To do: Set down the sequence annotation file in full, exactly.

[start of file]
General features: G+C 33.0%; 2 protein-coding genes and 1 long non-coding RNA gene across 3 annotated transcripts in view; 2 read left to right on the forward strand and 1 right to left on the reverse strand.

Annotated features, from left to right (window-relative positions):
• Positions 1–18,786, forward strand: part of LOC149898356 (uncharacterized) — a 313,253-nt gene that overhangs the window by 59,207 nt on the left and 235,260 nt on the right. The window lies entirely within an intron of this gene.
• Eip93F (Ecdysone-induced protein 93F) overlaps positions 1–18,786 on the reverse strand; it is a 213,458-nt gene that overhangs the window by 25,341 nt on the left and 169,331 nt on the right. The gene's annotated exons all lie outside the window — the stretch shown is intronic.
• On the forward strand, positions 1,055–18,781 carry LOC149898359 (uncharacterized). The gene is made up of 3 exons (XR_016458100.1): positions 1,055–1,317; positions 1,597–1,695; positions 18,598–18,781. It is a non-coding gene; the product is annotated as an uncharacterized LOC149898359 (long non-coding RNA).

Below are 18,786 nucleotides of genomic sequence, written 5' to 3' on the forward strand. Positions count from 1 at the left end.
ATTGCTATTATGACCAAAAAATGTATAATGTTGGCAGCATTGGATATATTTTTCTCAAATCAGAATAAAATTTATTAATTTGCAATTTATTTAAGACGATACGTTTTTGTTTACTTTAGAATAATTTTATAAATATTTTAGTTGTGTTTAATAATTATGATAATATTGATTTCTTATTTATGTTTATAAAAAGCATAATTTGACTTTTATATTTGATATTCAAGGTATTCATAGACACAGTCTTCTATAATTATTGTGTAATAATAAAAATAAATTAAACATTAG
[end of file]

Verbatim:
General features: G+C 33.0%; 2 protein-coding genes and 1 long non-coding RNA gene across 3 annotated transcripts in view; 2 read left to right on the forward strand and 1 right to left on the reverse strand.

Annotated features, from left to right (window-relative positions):
• Positions 1–18,786, forward strand: part of LOC149898356 (uncharacterized) — a 313,253-nt gene that overhangs the window by 59,207 nt on the left and 235,260 nt on the right. The window lies entirely within an intron of this gene.
• Eip93F (Ecdysone-induced protein 93F) overlaps positions 1–18,786 on the reverse strand; it is a 213,458-nt gene that overhangs the window by 25,341 nt on the left and 169,331 nt on the right. The gene's annotated exons all lie outside the window — the stretch shown is intronic.
• On the forward strand, positions 1,055–18,781 carry LOC149898359 (uncharacterized). The gene is made up of 3 exons (XR_016458100.1): positions 1,055–1,317; positions 1,597–1,695; positions 18,598–18,781. It is a non-coding gene; the product is annotated as an uncharacterized LOC149898359 (long non-coding RNA).

Below are 18,786 nucleotides of genomic sequence, written 5' to 3' on the forward strand. Positions count from 1 at the left end.
ATTGCTATTATGACCAAAAAATGTATAATGTTGGCAGCATTGGATATATTTTTCTCAAATCAGAATAAAATTTATTAATTTGCAATTTATTTAAGACGATACGTTTTTGTTTACTTTAGAATAATTTTATAAATATTTTAGTTGTGTTTAATAATTATGATAATATTGATTTCTTATTTATGTTTATAAAAAGCATAATTTGACTTTTATATTTGATATTCAAGGTATTCATAGACACAGTCTTCTATAATTATTGTGTAATAATAAAAATAAATTAAACATTAG